The magazine has many regular features. These include sections called ´Eyewitness´, ´Previews´, ´Send´, where letters from the readers are spread over 2 two page spreads, at least one special feature, which reports on gaming related issues such as the effect of PC gaming on the environment, a review section which reviews the latest released PC games and re-reviews titles that have been released on budget and ´Extra Life´ which reports on modding games and gaming culture and revisiting old games. There is a ´Systems´ section, which reviews and recommends hardware such as video cards and monitors; the back page of the magazine is entitled ´It's All Over´ and consists of game related artwork such as a version of Dalí's The Persistence of Memory featuring items from Portal. For a time, one of the magazine's features, ´Gamer Snap´, where amusing pictures sent in by readers were printed in the magazine, however the feature was discontinued and replaced with a ´Guess the game´ where readers sent in drawings of memorable scenes in video games drawn in Microsoft Paint.
The PC Gamer blog was started to coincide with the transfer of the PC Gamer UK site to become part of the Computer and Video Games network which incorporates all of Future plc's gaming magazines. The move brought some controversy, with many long-standing members of the forum leaving due to the new forum's cramped spacing and slow loading times; the introduction of a blog was seen as one of the redeeming features of the switch. The blog has since been updated with contributions from many of the magazine's staff; the topics discussed range from the controversy over violent video games, to the benefits of buying a PC over a console. In 2010, PC Gamer re-launched their website and blog by bringing together the online communities of both the US and UK magazines into one website; as a result, the PC Gamer blog now has contributions from both the US and UK magazines, all hosted at the new website along with the forums for both magazines. The PC Gamer UK podcast was started on 4 May 2007 and ran 93 episodes until its final episode, released on 5 July 2013.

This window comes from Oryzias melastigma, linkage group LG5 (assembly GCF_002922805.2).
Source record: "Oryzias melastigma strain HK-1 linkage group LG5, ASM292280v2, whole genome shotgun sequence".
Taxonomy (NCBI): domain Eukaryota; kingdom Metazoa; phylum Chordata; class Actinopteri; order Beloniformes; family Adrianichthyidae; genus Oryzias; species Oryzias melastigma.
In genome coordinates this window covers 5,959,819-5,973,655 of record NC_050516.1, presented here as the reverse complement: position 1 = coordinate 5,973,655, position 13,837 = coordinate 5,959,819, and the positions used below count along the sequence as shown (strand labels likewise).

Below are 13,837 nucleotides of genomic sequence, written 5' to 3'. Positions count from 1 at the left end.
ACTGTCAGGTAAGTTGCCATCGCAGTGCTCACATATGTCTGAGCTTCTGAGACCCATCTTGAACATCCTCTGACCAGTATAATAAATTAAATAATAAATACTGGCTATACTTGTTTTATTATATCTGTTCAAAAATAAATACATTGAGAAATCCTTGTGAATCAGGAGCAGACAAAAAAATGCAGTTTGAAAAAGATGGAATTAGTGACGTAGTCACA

It had a rotating cast made up of members of the staff including Chris Thursten, Tom Senior, Graham Smith, Tom Francis, Marsh Davies. The podca
Digital Capital Corporation is a Swiss company that manages private equity investments in the digital entertainment industry. Formed in Switzerland in 2011 by Todd Tribell and Stewart Kosoy, the company offers funding and advice to partners; the company's stated goal is to connect financial partners with software development talent. Digital Capital operates a subsidiary company based in Dublin called Digital Power Entertainment. DPE develops and produces digital online entertainment properties together with developer Jason Schreiber. Jason worked as Senior Producer at GT Interactive Software. In December 2012, Digital Capital founded a subsidiary company Dream Weddings Ltd. for creating an app aimed at the wedding industry. It was said, that the parent company invested more than US$5,000,000 in the business to facilitate creation of a game for both web and mobile devices; the game is expected to be launched in early 2014. In September 2013, former executive of Electronic Arts Jonathan Bunney, who worked in EA as both vice president of product development and vice president of product marketing, has joined Digital Capital as director of marketing